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Epidemiological and clinical characteristics of hookworm-related cutaneous larva migrans.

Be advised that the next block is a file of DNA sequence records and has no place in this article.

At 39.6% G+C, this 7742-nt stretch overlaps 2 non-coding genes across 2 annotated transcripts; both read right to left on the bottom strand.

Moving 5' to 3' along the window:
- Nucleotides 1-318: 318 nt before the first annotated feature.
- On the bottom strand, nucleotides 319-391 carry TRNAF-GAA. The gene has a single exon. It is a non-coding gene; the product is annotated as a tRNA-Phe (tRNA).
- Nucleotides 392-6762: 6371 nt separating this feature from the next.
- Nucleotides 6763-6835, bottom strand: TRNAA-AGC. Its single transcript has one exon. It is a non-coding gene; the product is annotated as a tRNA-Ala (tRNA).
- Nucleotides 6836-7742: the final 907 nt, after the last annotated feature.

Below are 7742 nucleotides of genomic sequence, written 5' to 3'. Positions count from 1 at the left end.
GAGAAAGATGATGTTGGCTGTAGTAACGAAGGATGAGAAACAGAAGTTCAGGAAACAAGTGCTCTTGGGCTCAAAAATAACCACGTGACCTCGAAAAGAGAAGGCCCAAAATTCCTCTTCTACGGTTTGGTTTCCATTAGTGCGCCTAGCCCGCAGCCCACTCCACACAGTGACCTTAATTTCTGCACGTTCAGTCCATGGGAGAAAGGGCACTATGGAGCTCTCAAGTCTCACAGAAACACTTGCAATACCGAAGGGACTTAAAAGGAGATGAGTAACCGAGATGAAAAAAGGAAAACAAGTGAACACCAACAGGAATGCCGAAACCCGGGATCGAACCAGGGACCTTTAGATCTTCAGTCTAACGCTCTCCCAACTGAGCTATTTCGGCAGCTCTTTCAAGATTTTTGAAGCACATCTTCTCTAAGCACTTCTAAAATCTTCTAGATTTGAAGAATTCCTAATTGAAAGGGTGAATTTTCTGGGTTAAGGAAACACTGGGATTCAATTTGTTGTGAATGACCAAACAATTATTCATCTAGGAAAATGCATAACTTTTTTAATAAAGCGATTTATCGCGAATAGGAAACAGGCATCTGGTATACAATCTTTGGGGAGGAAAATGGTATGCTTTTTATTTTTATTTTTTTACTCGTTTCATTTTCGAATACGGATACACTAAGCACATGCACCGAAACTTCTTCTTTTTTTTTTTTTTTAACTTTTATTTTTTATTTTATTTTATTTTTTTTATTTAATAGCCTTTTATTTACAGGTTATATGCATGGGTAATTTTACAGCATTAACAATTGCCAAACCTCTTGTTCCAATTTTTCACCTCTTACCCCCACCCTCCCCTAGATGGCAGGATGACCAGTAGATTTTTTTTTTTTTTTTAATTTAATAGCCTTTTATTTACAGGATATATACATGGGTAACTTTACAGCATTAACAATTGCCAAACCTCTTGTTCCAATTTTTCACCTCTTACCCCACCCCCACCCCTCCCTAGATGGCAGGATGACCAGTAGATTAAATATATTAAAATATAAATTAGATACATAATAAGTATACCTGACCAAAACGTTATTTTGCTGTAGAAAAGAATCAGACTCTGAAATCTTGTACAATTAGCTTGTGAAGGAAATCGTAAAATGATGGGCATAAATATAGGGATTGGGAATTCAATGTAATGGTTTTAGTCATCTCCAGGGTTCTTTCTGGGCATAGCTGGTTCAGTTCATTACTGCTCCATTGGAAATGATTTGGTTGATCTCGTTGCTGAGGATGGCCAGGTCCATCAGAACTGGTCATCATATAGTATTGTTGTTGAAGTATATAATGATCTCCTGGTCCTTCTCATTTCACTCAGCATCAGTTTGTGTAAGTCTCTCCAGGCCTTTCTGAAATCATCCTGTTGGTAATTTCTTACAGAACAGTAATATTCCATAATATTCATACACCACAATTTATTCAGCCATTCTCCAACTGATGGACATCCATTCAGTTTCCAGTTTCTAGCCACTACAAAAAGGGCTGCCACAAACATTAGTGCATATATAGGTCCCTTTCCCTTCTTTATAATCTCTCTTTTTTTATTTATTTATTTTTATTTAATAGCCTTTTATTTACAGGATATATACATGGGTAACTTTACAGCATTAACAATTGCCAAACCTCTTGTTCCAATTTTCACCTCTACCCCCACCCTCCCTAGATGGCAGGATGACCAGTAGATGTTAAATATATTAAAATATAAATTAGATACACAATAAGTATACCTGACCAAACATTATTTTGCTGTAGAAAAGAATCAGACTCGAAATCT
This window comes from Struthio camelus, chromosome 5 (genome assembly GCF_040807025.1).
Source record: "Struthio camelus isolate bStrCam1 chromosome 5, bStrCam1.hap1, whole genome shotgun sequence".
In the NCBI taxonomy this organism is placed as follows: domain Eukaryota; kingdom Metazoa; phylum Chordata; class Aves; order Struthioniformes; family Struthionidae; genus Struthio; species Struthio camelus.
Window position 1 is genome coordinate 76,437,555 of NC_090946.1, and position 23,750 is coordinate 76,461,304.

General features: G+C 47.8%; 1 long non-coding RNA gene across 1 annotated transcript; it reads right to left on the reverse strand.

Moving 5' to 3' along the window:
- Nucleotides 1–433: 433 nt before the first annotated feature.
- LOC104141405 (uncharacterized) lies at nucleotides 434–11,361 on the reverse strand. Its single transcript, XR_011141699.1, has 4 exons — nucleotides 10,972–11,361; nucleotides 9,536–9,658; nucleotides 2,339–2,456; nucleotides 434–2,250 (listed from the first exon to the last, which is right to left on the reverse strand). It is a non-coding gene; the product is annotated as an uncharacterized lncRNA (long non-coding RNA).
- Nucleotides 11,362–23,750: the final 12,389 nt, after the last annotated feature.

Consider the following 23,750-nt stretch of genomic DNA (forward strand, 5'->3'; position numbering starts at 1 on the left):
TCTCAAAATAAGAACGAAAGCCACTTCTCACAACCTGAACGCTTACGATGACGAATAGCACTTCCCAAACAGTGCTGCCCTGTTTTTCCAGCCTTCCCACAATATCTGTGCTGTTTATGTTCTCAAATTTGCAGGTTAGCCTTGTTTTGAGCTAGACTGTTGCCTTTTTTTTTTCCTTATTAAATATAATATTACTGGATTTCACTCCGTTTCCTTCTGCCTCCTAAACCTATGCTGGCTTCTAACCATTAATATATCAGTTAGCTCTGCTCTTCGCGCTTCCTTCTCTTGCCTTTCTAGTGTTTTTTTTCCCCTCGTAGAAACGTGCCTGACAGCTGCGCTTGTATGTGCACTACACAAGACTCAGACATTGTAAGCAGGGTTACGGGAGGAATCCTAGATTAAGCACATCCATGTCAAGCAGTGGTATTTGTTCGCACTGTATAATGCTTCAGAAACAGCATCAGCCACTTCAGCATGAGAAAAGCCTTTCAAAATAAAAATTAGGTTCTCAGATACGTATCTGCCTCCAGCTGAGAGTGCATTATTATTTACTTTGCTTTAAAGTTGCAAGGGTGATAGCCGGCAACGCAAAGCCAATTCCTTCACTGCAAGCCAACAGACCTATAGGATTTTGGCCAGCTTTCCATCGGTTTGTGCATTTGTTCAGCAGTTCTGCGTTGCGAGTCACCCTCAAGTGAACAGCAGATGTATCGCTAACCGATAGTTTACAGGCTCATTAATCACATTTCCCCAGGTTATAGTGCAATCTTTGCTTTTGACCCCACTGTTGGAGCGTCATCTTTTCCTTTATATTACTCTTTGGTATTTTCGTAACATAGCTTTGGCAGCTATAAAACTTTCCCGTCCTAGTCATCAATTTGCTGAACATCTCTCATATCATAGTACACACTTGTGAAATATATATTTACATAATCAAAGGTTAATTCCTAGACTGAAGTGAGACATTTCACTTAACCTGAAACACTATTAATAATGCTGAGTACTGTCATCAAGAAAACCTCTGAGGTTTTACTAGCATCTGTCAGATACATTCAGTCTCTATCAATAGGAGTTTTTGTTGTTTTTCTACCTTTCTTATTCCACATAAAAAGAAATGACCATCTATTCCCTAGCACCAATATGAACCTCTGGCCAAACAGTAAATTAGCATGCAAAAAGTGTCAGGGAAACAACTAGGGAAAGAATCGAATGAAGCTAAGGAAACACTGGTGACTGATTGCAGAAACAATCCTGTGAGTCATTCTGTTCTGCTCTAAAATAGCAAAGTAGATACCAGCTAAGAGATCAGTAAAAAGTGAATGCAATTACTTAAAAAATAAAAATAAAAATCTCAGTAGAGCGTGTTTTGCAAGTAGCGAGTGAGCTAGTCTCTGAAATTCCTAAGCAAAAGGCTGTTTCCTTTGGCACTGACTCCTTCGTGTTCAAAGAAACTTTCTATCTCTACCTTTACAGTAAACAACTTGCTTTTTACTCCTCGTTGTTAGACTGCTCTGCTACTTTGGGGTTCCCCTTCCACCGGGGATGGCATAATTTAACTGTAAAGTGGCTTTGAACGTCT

Hookworm-related cutaneous larva migrans is caused by the migration of animal hookworm larvae in the human skin. The disease mainly occurs in resource-poor communities in the developing world, but it is also reported sporadically in high-income countries and in tourists who have visited the tropics. Diagnosis is made clinically in the presence of a linear serpiginous track moving forward in the skin, associated with itching and a history of exposure. Itching is typically very intense and can prevent patients from sleeping. Bacterial superinfection occurs as a result of scratching. Treatment is based on oral drugs (albendazole or ivermectin) or the topical application of tiabendazole. To control hookworm-related cutaneous larva migrans at the community level, regular treatment of dogs and cats with anthelmintic drugs is necessary, but this is seldom feasible in resource-poor settings. Animals should be banned from beaches and playgrounds. For protection at the individual level, unprotected skin should not come into contact with possibly contaminated soil.

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